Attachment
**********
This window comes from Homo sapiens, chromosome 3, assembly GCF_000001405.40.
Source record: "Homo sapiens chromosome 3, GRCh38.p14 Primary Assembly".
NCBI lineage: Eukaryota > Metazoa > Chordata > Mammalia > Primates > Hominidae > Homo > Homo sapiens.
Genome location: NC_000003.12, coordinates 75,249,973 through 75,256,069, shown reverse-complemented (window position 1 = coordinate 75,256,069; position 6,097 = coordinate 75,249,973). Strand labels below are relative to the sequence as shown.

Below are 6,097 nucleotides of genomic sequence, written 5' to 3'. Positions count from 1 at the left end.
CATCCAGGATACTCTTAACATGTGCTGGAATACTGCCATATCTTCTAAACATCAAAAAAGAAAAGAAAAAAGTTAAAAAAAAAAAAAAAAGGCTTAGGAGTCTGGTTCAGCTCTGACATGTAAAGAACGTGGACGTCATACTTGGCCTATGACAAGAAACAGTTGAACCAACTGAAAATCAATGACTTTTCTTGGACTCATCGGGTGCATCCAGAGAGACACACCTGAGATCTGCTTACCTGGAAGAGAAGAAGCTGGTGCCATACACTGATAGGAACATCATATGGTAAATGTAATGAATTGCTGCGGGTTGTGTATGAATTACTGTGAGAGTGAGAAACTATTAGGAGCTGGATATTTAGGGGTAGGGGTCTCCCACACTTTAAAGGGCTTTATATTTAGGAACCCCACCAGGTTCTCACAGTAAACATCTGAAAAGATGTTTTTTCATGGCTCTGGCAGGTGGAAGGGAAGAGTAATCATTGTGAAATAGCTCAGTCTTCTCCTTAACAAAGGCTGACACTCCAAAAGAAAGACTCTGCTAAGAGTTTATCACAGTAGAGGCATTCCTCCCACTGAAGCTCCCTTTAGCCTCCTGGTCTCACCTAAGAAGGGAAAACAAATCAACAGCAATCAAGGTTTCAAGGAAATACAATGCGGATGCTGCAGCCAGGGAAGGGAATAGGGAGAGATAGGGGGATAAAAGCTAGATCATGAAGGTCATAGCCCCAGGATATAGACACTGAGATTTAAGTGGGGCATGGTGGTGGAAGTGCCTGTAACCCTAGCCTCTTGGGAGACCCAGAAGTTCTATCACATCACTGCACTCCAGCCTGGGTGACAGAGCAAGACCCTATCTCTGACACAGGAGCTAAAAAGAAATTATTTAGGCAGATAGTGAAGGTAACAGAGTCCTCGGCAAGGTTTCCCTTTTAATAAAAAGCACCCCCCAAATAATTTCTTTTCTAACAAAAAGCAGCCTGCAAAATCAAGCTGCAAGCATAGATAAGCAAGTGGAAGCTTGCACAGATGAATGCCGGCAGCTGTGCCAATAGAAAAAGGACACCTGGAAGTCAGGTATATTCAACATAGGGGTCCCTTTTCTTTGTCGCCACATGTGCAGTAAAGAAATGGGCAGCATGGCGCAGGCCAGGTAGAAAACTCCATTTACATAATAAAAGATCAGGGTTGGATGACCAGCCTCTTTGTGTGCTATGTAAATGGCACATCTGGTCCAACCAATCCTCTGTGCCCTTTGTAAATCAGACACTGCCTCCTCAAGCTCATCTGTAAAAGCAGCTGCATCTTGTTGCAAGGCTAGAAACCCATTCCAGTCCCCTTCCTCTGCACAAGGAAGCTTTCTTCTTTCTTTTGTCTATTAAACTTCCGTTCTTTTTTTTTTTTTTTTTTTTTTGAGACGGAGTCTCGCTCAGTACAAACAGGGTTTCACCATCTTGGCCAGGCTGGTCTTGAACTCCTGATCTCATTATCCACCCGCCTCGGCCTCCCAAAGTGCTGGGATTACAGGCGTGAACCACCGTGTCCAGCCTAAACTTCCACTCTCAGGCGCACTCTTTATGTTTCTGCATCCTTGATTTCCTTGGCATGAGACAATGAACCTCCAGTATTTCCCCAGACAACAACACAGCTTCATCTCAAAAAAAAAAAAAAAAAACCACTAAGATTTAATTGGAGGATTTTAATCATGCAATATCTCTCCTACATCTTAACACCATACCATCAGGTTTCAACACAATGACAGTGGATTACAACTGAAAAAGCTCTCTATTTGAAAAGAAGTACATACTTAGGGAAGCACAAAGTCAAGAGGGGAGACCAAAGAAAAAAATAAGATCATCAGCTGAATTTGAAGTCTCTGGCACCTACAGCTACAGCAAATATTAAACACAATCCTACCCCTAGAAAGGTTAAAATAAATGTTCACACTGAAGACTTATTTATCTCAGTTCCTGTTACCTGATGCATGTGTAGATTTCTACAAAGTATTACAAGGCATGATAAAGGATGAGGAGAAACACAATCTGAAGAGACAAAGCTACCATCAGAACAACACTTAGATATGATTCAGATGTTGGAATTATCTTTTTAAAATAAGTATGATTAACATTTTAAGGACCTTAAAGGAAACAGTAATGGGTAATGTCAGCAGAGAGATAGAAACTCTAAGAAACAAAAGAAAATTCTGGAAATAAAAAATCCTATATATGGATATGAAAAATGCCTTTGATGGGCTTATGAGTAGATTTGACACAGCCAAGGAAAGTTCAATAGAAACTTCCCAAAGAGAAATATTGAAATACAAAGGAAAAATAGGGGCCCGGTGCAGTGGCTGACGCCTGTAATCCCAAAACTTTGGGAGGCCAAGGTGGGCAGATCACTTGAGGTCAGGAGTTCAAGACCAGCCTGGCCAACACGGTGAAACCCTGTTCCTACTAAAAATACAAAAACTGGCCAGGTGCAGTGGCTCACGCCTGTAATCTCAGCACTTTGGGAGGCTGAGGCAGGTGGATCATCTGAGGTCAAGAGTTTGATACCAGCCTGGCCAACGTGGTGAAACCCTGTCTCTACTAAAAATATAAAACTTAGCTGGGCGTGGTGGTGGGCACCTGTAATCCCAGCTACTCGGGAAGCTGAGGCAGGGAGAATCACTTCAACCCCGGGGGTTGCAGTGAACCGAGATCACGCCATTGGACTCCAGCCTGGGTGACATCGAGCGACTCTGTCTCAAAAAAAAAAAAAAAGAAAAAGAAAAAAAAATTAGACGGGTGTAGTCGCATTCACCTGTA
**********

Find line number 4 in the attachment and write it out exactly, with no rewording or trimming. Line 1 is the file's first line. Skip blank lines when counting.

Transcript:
Genome location: NC_000003.12, coordinates 75,249,973 through 75,256,069, shown reverse-complemented (window position 1 = coordinate 75,256,069; position 6,097 = coordinate 75,249,973). Strand labels below are relative to the sequence as shown.